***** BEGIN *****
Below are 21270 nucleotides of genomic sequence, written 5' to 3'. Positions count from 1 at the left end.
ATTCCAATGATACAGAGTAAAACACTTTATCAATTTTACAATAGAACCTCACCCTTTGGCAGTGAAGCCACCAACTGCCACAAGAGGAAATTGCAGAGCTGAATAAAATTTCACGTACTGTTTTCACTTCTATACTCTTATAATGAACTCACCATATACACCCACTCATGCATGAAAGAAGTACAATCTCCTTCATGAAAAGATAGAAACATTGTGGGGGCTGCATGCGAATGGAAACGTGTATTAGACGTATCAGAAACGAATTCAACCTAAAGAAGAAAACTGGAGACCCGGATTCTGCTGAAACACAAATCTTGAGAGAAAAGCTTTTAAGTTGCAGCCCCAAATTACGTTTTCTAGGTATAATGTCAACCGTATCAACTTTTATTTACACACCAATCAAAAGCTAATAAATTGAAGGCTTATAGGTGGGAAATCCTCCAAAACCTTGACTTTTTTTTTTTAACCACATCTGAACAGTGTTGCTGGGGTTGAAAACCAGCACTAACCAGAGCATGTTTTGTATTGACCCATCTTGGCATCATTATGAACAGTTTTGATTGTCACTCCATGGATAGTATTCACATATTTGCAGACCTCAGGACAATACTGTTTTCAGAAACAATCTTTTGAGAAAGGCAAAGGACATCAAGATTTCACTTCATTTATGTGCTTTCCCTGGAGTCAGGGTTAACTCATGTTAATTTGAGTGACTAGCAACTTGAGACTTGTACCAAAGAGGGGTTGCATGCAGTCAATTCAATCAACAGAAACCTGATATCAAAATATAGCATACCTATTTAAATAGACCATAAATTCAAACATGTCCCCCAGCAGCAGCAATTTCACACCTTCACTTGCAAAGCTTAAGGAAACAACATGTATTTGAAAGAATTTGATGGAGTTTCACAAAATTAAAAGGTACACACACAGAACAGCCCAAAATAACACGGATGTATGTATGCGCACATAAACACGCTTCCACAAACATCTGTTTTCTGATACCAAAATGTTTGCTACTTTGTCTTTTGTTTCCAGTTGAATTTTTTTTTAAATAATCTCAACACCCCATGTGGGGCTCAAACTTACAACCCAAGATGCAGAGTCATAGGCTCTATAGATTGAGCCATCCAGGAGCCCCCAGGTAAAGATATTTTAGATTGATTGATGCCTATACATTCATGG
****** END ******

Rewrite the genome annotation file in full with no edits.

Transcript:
Below are 21270 nucleotides of genomic sequence, written 5' to 3'. Positions count from 1 at the left end.
ATTCCAATGATACAGAGTAAAACACTTTATCAATTTTACAATAGAACCTCACCCTTTGGCAGTGAAGCCACCAACTGCCACAAGAGGAAATTGCAGAGCTGAATAAAATTTCACGTACTGTTTTCACTTCTATACTCTTATAATGAACTCACCATATACACCCACTCATGCATGAAAGAAGTACAATCTCCTTCATGAAAAGATAGAAACATTGTGGGGGCTGCATGCGAATGGAAACGTGTATTAGACGTATCAGAAACGAATTCAACCTAAAGAAGAAAACTGGAGACCCGGATTCTGCTGAAACACAAATCTTGAGAGAAAAGCTTTTAAGTTGCAGCCCCAAATTACGTTTTCTAGGTATAATGTCAACCGTATCAACTTTTATTTACACACCAATCAAAAGCTAATAAATTGAAGGCTTATAGGTGGGAAATCCTCCAAAACCTTGACTTTTTTTTTTTAACCACATCTGAACAGTGTTGCTGGGGTTGAAAACCAGCACTAACCAGAGCATGTTTTGTATTGACCCATCTTGGCATCATTATGAACAGTTTTGATTGTCACTCCATGGATAGTATTCACATATTTGCAGACCTCAGGACAATACTGTTTTCAGAAACAATCTTTTGAGAAAGGCAAAGGACATCAAGATTTCACTTCATTTATGTGCTTTCCCTGGAGTCAGGGTTAACTCATGTTAATTTGAGTGACTAGCAACTTGAGACTTGTACCAAAGAGGGGTTGCATGCAGTCAATTCAATCAACAGAAACCTGATATCAAAATATAGCATACCTATTTAAATAGACCATAAATTCAAACATGTCCCCCAGCAGCAGCAATTTCACACCTTCACTTGCAAAGCTTAAGGAAACAACATGTATTTGAAAGAATTTGATGGAGTTTCACAAAATTAAAAGGTACACACACAGAACAGCCCAAAATAACACGGATGTATGTATGCGCACATAAACACGCTTCCACAAACATCTGTTTTCTGATACCAAAATGTTTGCTACTTTGTCTTTTGTTTCCAGTTGAATTTTTTTTTAAATAATCTCAACACCCCATGTGGGGCTCAAACTTACAACCCAAGATGCAGAGTCATAGGCTCTATAGATTGAGCCATCCAGGAGCCCCCAGGTAAAGATATTTTAGATTGATTGATGCCTATACATTCATGG